**Table 10. **Spearman’s Correlation** **

**Fig. 19. **Correlation matrix of the degree of dependence of the monitored characteristics** **

**Future Effects of the Monitored Bending Characteristics on the Costs of the Innovated Technological Process and Product **

From a management and economic point of view, the monitored characteristics, the force at the proportionality limit *F*_{E}, and the force at the maximum limit *F*_{P} in bending stress can be expected to affect the costs of the innovated technological process and product in the design of tools intended for the technological bending process.

Monitored properties and statistically validated correlations would also affect the resulting technological process, its changes, and the total costs associated with the technological bending process, such as depreciation of equipment, energy consumption, and other overhead costs associated with the technological tools used.

Conversely, the degree of densification as a quantity that has no significant effect on the final bending properties could be neutral in terms of future costs.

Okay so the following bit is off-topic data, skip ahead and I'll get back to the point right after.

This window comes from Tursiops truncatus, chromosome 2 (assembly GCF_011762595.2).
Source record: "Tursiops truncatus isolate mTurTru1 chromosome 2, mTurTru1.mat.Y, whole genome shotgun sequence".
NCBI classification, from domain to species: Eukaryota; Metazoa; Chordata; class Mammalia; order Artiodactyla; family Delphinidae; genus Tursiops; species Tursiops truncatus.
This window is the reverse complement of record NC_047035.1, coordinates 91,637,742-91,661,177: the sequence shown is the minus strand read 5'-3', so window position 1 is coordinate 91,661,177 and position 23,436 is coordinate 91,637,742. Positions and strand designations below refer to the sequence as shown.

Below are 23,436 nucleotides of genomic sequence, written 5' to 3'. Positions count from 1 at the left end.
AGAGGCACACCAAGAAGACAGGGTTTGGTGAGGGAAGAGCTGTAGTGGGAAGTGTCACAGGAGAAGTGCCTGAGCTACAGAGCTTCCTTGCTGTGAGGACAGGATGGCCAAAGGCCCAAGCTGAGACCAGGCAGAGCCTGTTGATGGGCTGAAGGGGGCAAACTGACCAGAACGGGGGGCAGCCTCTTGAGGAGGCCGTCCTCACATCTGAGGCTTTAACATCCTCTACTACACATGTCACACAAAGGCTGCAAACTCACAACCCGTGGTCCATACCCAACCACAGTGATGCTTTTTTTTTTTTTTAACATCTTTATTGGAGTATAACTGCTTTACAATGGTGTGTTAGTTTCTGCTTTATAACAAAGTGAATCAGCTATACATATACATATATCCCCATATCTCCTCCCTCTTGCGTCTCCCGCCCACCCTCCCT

One will only be able to explicitly determine the overall changes in costs after the application of the results of this research and their use in future product innovation and innovation of the technological bending process. With the right combination of parameters, product innovation can be achieved in the future at lower costs, while maintaining their original structural properties, and ensuring the required product quality. The authors plan to follow these innovation objectives in their next research.

**CONCLUSIONS**

- By applying a method based on the evaluation of the force ratio, the properties of a material were evaluated, with emphasis on its future use and its properties under stress.
- The values of both monitored forces were significantly lower in aspen wood than in beech wood. Both monitored characteristics were significantly affected by an increase in surface area, as a result of which both characteristics increased significantly.